Many dishes were shared with last year’s tasting menu – the complete menu is printed below.7
Mushroom carpaccio and lobster
Still maintaining its raw sweetness, for it was barely cooked, the lobster’s texture provided an interesting contrast to the mushrooms – chewy and crunchy. It was a great dish to start the menu, forcing the chew, and pairing the evening ocean breeze with the plate.
if Michel Bras lived in Seasalter…
If one had to name a most influential dish for our modern times, it would be hard to best Michel Bras’s Gargouillo. In my last post, I mused how wonderful it might be to experience a Stephen Harris take on the popular dish, given his obvious Bras ethos; in the comments, “Paul” said that it exists. With the reservation, a request was made to include it on the menu. And it was one of my favorite interpretations anywhere, largely on the strength of the textural contrasts between the cooked, barely cooked, and raw vegetables with each bite. The beet sitting atop had tremendous intensity – quite special.
Slip Sole grilled in Seaweed Butter
Have you ever tasted the ocean in a piece of fish? This sole was very firm; so firm that I suspect some people would not like it, despite its tremendous quality. It took a bite or two to get adjusted to its texture. Not since Tokyo have I tasted the sea after cooking fish – a minimal dish that relied completely on the quality of its product and deft cooking. Seaweed butter – seaweed from the beach a few feet away, dairy from cows a few miles away, and the butter is churned in-house – dedication.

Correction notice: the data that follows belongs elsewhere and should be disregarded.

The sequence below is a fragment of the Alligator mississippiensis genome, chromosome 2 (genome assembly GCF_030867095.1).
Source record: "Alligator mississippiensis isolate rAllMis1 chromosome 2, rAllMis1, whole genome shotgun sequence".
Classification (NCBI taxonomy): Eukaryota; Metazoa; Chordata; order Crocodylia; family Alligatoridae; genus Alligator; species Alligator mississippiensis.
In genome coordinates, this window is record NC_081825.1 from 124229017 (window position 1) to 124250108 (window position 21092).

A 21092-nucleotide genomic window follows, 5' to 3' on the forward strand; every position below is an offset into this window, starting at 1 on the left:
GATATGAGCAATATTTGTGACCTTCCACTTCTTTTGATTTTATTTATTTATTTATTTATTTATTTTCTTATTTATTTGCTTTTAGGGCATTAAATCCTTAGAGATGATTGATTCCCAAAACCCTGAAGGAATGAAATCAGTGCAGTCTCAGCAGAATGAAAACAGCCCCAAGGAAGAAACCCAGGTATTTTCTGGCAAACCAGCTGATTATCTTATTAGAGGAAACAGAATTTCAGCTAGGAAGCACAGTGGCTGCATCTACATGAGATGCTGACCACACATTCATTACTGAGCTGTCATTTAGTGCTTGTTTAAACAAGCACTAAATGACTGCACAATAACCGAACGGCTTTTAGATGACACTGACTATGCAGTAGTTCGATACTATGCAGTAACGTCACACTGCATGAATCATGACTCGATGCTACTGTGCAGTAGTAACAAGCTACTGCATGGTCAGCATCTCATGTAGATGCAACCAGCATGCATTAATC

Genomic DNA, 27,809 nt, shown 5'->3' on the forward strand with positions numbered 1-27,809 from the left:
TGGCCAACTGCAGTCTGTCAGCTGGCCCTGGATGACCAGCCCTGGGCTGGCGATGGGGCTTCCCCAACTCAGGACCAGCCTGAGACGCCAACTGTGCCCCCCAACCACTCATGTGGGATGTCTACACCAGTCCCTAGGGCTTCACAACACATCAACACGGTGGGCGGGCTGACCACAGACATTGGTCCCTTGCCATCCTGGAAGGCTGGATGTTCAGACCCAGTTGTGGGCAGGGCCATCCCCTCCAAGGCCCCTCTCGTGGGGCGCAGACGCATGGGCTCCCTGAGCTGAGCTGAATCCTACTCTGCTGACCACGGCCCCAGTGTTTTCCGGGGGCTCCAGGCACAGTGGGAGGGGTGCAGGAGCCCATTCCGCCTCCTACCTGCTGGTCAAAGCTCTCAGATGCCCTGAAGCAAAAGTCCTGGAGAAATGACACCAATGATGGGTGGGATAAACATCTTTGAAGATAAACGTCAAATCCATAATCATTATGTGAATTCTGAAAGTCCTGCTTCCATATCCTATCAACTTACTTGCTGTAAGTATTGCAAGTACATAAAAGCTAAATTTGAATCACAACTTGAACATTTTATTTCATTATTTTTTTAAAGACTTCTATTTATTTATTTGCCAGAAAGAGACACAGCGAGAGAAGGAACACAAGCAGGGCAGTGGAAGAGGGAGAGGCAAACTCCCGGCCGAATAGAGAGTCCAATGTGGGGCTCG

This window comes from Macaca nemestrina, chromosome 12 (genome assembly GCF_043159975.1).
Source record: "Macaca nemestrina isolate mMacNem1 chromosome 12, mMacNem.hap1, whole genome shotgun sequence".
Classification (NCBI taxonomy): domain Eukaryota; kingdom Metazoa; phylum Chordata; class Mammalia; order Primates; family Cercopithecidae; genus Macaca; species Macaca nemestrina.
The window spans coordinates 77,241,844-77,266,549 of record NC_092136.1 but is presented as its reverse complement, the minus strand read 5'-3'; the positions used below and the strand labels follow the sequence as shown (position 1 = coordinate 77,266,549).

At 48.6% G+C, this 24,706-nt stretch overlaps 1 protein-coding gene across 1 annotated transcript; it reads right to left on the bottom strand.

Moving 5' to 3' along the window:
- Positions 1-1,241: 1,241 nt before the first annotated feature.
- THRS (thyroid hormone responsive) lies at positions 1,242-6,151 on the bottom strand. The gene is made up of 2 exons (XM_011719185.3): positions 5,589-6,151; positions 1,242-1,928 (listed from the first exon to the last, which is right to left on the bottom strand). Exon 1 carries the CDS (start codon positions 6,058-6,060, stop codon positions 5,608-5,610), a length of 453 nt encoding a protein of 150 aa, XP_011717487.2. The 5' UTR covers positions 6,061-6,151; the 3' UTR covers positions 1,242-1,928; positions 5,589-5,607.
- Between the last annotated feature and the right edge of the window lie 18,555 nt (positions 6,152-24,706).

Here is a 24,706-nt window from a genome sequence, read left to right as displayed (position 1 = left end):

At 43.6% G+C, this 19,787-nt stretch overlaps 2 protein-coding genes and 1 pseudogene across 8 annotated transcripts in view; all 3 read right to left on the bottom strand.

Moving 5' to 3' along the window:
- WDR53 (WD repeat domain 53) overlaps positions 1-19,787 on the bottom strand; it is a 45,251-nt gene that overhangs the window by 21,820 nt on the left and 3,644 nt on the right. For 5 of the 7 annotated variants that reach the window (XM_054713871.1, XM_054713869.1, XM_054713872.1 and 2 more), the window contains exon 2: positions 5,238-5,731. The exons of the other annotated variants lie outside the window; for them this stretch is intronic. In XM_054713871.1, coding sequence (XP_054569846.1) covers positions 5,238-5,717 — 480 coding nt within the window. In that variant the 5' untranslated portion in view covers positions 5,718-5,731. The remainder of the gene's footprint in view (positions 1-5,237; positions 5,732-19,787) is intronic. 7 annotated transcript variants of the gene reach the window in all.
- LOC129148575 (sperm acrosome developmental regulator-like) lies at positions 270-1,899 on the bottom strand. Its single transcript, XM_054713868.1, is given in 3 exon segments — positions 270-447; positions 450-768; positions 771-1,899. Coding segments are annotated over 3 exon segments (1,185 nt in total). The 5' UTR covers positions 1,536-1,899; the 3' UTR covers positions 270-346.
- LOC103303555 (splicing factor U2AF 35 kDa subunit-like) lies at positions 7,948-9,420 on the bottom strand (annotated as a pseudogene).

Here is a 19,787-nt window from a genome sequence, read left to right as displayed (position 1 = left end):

DIY? harvest salt from nearby ocean, cure ham, & wait 18 months
Braised Turbot with Smoked Roe sauce
fine dining can still be decadent
Turbot, with its gelatinous goodiness, was unusually upstaged by the smoked roe sauce. Its smoky brininess did an admirable job of cutting the turbot texture, leaving a sensational mouthfeel that lingered. The smoke also lingered long after everything was swallowed. Deliciousness – sometimes it’s lost – but dishes like this necessitate the old soaking the bread maneuver.
There is not much more to say – The Sportsman – go.
1 – Yes, it’s a controversial list with suspect voting policies, but there’s no denying its influence. And noma is certainly deserving of the award.
2 – I’m not writing that it’s “dead” – just that it’s already left an impact. I’m also fully aware that many of these “local” restaurants are employing molecular techniques; in fact, I’d argue, the better ones have learned how to seamlessly integrate these techniques to make the food “more” natural and flavorful!
3 – The food was more “intellectual”, which does not equate to a quick 1-2 dish meal. Likewise, the propensity for small bites and experiments, lended itself to a longer tasting menu format.
4 – An original molecular gastronomy manifesto point by Ferran Adrià – question the convention of luxury ingredients. Daniel Patterson also wrote a nice essay last year about it. (And, yes, that is why my octopus is holding a carrot)
5 – My favorite story here, of which I’m sure there are many, is Sean Brock’s decision to use olive oil in his new casual restaurant Husk, serving Southern fare. He dug into history and found that Thomas Jefferson, of all people, had olive trees and used them to produce olive oil. Suddenly, there was an inspiration for using olive oil, seemingly out of its element, in Southern dishes.
6 – Apologies to The Wire – “that’s how we do”
7 – The complete menu read:
Bread, home-churned butter with Seasalter salt
Mushroom carpaccio and lobster
Slip sole grilled with seaweed butter
Seasalter Ham cured in Sep 2008
Braised turbot wit smoked roe sauce
Roast saddle of Monkshill Farm lamb
Fruit salad and verbana ice cream